Measuring Up is a gem of a graphic novel that features one little girl’s love for her grandma. This novel stole the show for me. The person twelve-year-old Cici loves the most in this world is her A-má, her grandmother. She loves going to the market with her, telling her all about her problems and cooking with her. So it is with a heavy heart that she has to leave her behind in Taiwan when her parents move her to Seattle, Washington. America is a new place for Cici to make new friends, but there are uncomfortable experiences too, like how her usual meals from home—Taiwanese food—is ammunition for some kids to tease her. Back home, she always had someone to cook with, her A-má, but here her parents are always too busy with their new jobs. So Cici’s struggling in her quest not to stand out too much and figure out what being an American girl is expected to do, say, and eat.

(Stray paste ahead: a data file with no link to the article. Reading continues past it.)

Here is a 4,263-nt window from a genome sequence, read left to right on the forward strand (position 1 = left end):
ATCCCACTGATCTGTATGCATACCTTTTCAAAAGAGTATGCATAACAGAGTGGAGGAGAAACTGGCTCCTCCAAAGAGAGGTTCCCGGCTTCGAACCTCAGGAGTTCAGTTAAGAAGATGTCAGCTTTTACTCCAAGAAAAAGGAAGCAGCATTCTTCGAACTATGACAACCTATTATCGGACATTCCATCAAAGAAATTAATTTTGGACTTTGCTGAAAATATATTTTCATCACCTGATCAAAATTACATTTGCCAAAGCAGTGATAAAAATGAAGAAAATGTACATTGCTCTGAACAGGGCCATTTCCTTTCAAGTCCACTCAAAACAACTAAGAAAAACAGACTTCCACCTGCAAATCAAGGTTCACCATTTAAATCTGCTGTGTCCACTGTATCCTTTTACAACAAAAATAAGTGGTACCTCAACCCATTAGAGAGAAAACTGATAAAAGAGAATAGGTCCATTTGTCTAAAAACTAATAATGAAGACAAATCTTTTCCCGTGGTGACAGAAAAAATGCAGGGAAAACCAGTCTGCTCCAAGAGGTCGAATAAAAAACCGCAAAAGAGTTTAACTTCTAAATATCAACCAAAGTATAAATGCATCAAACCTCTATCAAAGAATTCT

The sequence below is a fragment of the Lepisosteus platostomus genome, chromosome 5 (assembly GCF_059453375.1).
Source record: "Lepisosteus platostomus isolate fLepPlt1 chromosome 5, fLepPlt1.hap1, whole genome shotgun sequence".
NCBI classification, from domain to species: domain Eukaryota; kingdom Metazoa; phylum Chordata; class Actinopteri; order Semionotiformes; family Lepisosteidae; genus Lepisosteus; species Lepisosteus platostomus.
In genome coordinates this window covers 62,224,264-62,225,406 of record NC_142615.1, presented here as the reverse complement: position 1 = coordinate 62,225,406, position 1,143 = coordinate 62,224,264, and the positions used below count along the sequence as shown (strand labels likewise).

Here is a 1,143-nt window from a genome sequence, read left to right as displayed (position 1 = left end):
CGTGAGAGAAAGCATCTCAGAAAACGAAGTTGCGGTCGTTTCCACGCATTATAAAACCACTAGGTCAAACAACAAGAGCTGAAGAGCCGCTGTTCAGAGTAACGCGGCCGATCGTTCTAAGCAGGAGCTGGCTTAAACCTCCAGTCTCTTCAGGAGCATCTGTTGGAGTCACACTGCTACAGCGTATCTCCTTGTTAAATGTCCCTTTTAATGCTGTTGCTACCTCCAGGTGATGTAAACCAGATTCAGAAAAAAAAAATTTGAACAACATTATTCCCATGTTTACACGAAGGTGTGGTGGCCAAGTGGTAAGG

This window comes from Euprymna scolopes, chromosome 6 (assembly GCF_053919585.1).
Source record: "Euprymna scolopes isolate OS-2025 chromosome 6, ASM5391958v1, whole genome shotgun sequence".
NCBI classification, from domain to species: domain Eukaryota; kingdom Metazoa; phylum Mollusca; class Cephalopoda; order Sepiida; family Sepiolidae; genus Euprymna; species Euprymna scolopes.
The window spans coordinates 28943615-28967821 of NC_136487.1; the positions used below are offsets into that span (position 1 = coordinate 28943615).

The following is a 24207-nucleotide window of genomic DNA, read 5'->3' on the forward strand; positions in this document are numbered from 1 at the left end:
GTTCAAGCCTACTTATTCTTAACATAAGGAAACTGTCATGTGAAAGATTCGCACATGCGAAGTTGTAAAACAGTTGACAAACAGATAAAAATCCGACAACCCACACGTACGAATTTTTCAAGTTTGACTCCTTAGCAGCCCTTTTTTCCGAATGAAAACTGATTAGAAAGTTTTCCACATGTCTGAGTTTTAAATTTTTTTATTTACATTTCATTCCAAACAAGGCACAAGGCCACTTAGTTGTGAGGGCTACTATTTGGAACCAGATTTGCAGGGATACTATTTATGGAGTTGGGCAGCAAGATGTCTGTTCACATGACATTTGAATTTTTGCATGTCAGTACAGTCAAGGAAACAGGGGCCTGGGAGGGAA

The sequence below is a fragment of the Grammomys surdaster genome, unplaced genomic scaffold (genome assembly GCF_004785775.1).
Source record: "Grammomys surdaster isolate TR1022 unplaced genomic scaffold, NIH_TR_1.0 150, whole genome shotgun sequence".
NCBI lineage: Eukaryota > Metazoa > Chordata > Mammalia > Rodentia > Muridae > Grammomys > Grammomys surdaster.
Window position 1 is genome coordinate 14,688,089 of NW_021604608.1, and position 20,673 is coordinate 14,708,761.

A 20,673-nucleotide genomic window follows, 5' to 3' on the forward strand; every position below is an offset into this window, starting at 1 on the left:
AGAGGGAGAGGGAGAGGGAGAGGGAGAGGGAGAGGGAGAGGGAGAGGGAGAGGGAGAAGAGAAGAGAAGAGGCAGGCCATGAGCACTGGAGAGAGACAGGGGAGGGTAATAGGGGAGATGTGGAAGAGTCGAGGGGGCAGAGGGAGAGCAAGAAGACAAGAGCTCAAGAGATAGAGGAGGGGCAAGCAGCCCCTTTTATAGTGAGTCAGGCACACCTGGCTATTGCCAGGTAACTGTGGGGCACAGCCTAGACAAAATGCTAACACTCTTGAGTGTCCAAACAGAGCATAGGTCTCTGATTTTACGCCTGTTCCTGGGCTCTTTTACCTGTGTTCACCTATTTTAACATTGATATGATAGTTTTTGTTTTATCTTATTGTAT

And she misses her A-má the most and plans to raise money for a plane ticket somehow to bring her to the States so she can celebrate her 70th birthday, a major milestone. Stumbling upon a cooking competition for children in the neighborhood is the perfect way to get more cooking experience AND win the money to get her precious grandma there. Along the way, Cici questions everything from standing up for herself, the wonderful traditions she has been brought up loving and eating, and finding her place not just in the kitchen but the world. This is a wholesome tale about a little girl who wants to prove to her new friends, parents, and everyone else that she has a voice and her heart’s desires are valid. Read this graphic novel if you love reading about the complicated relationship that families have with food and learning what it means to be a good friend, especially to yourself.